On Tuesday, North Korean state media confirmed that Kim Jong Un, the country’s leader, will soon be traveling to Russia for a summit with Russian President Vladimir Putin. The summit had been publicly announced by the Kremlin last week.
“Kim Jong Un, chairman of the Workers’ Party of Korea, chairman of the State Affairs Commission of the Democratic People’s Republic of Korea and supreme commander of the armed forces of the DPRK, will soon pay a visit to the Russian Federation at the invitation of Vladimir Vladimirovich Putin, president of the Russian Federation,” the Korean Central News Agency noted.
“They will have talks during the visit,” the North Korean report added. The report did not include details on where the summit would take place or on what dates. Reports suggest that Kim will meet Putin on Russkiy Island near Vladivostok, the largest Russian city in the country’s far east. The Russian Far Eastern Federal University is expected to host the summit.
On April 18, the Kremlin announced the summit. “At Vladimir Putin’s invitation, Chairman of the State Affairs Commission of the Democratic People’s Republic of Korea Kim Jong-un will pay a visit to the Russian Federation in the second half of April,” it noted.
The summit will likely take place over the next days given that Putin is scheduled to make an address at China’s Belt and Road Forum, which will convene on April 26. According to Russian Foreign Minister Sergey Lavrov, Putin will visit China starting on Friday.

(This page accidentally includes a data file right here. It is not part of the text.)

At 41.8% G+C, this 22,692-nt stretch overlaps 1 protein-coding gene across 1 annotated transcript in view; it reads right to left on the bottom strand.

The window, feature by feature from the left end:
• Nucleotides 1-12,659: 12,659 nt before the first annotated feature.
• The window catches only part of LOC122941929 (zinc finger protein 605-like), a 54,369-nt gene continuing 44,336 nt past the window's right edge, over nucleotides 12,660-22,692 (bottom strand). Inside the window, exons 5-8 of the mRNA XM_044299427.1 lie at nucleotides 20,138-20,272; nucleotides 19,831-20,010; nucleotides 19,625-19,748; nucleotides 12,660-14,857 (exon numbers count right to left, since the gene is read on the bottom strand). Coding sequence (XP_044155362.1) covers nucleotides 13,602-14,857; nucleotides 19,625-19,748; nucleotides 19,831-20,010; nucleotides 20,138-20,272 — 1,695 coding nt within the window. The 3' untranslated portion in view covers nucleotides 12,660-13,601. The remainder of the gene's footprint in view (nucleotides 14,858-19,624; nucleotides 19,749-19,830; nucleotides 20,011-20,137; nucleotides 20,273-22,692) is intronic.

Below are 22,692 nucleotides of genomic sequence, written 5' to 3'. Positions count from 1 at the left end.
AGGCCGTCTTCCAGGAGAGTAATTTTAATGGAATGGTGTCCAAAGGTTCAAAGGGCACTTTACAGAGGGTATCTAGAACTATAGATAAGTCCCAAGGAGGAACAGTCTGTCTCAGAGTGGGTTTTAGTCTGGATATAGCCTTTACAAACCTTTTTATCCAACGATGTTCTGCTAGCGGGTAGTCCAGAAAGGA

Following the summit between Kim and U.S. President Donald J. Trump in Hanoi, Vietnam, North Korean state media has focused heavily on the country’s relationship with Russia. Meanwhile, several high-level engagements have taken place between Russian parliamentary and government officials and their North Korean counterparts.
Kim’s summit with Putin will be the first trip by a North Korean leader to Russia since 2011, when Kim’s father, Kim Jong Il, visited Moscow. In Vladivostok, Kim and Putin will likely discuss economic cooperation between their two countries and the issue of sanctions. Moscow may favor relief for Pyongyang from United Nations Security Council resolution sanctions.
In November 2018, Russian Deputy Foreign Minister Igor Morgulov joined China’s Vice Minister for Foreign Affairs Kong Xuanyou and North Korean Vice Minister Choe Son Hui in endorsing the adjustment of international sanctions on Pyongyang for its nuclear and ballistic missile programs.
Notably, Kim’s trip to Russia will be his first trip abroad since the Hanoi summit. The North Korean leader is expected to travel by train from Pyongyang to Vladivostok.